Important information on handling claims in Alabama you may need if working claims in Alabama for Hurricane Isaac

August 27, 2012

Here is important information claim professionals will need if they plan to work claims in Alabama as a result of Isaac to include the Governor emergency declaration, the link for AL emergency adjuster licenses, and claim handling information as well as links to breaking news from the Mobile Press register:


Alabama Windpool Info and Links:

Basic AL windpool policy info:

Alabama Emergency Management Website and Contact Numbers:

Alabama Governor Robert Bentley’s office issues Declaration of Emergency and Evacuation Orders:

Alabama Department of Insurance link for Emergency Adjuster licenses now that Emergency Declaration Order has been issued for Isaac:

Alabama Claim Handling Regulations as posted on

Alabama Department of Insurance Claim Handling Regulations for Property and Casualty Claims:

All of these shown regulations below can be found here:



CHAPTER 482-1-150


Breaking news link at Alabama Press Register:


2012 Independent Adjuster Carrier Catastrophe Certification Workshops- Contact Eberls Claims Service for Information

January 30, 2012

I am frequently asked for the location and dates of upcoming Property and Auto carrier certification classes with carrier certifications as one of the top requests.

I highly recommend any independent adjuster seeking specific dates and locations contact Eberls Claims Service  who is a highly regarded independent adjusting firm. I know they have a training headquarters in Dallas and provide excellent courses for Xactimate Training by one of the handful of people who are actually a Certified Xactimate trainer by Xactware (Jennifer Whitaker).

I have many adjusters who are on their rosters who highly recommend Eberls. I have also supervised Eberl’s adjusters for many years when performing as a National Catastrophe manager for State Farm as well as a Field Team Manager so I feel very confident recommending them.

They can fill you in on the experience requirements, dates of upcoming  carrier certification exam dates.

Email Tina Lehman at Eberls at to submit your resume and request information should you be looking for a Carrier Certification or other assignments as Eberls is also a Citizens of Florida  adjusting firm and I have no doubt respresent many other carriers providing you with an excellent opportunity to receive assignments given your experience level and professionalism meets their needs.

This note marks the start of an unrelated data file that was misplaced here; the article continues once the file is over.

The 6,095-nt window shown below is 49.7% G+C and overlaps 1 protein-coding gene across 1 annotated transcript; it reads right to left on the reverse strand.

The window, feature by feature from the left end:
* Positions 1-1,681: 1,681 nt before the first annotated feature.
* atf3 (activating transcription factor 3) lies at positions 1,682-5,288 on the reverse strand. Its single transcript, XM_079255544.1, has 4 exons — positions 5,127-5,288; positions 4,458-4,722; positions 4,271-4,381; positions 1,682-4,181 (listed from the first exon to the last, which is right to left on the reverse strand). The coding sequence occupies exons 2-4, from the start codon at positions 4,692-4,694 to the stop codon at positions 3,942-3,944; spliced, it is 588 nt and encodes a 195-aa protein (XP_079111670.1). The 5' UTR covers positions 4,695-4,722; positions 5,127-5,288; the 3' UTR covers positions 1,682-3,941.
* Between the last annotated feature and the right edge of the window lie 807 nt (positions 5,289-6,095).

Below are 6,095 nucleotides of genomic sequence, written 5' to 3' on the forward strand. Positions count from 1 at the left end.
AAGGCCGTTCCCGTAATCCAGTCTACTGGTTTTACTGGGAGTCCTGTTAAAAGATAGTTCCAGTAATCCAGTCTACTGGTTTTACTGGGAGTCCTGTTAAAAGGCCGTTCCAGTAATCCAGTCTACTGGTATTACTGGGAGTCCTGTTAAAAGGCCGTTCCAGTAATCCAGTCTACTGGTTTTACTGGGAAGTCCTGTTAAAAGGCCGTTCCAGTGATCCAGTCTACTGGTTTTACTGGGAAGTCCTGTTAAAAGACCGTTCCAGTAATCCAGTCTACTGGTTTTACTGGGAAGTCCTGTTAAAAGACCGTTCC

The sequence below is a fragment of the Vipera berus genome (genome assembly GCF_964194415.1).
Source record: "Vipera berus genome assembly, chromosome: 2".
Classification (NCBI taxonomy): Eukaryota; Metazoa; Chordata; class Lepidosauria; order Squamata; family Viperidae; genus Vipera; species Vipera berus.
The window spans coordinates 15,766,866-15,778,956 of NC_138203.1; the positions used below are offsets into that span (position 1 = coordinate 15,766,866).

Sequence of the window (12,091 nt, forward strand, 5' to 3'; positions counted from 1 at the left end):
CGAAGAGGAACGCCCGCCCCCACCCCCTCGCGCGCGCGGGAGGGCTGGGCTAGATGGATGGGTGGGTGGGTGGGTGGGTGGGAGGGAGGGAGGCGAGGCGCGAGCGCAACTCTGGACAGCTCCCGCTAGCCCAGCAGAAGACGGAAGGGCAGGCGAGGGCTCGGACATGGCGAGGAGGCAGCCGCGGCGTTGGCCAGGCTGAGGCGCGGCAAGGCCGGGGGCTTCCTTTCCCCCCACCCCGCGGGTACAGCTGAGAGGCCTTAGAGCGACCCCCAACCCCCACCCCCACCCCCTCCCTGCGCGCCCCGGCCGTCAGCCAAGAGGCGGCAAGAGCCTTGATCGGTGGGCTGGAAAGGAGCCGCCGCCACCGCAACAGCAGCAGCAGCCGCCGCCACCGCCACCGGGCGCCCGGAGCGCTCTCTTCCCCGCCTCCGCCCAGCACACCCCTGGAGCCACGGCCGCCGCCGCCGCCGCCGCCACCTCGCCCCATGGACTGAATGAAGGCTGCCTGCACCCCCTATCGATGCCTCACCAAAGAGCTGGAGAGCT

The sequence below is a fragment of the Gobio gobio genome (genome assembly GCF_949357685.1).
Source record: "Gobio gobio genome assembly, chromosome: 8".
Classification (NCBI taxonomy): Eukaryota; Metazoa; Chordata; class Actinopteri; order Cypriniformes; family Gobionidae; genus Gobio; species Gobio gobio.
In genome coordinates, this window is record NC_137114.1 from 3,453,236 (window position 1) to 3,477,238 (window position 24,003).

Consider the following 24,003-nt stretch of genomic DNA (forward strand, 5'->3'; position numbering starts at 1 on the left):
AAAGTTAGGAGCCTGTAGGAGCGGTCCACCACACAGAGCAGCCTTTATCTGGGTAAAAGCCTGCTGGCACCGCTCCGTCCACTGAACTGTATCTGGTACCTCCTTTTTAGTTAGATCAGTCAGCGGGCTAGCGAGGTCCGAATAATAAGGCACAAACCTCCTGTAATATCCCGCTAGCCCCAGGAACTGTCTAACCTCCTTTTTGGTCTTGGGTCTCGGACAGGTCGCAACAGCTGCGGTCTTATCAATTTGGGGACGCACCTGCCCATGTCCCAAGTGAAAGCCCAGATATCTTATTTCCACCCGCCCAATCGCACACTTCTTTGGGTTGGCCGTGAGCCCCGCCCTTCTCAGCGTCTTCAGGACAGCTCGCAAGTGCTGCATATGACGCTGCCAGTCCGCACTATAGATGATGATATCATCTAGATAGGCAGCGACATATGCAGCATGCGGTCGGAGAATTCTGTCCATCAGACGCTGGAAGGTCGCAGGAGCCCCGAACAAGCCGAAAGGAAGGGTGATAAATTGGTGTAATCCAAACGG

Claim numbers reported thus far as a result of April 2011 Tornado damage

May 9, 2011

AIR is reporting 65,000 claims reported thus far in Alabama as a result of the April 2011 tornado damage with an estimated 3.7 to 5.5B in damages according to this  PropertyCasualty360 report. There is also a May 6, 2011 Press Release from the Alabama Department of insurance verifying these numbers and indicating that 2,000 adjusters had already arrived in their state with more expeced.

The comments made by Jim Loveland, President and CEO of Xactware Solutions  in this April 28, 2011 CEO  blog also indicate access to XactAnalysis is up to an all time high record up 60% over 2010 numbers due to the April storms. View his complete blog post here.

Missouri Insurance Regulators are quoted as stating 7,000 homeowner and auto claims had been filed as of May 2, 2011 as a result of the tornado in St Louis, MO in this article which provides a breakdown on the claims reported there.

One of the most interesting updates on the tornado damage is found in this May 9, 2011 report by NOAA updating the April 2011 tornado and fatality numbers. You will also find this Huffington Post article excellent as far as providing historical information on US history and indicating these twisters were the 2nd deadliest in US history.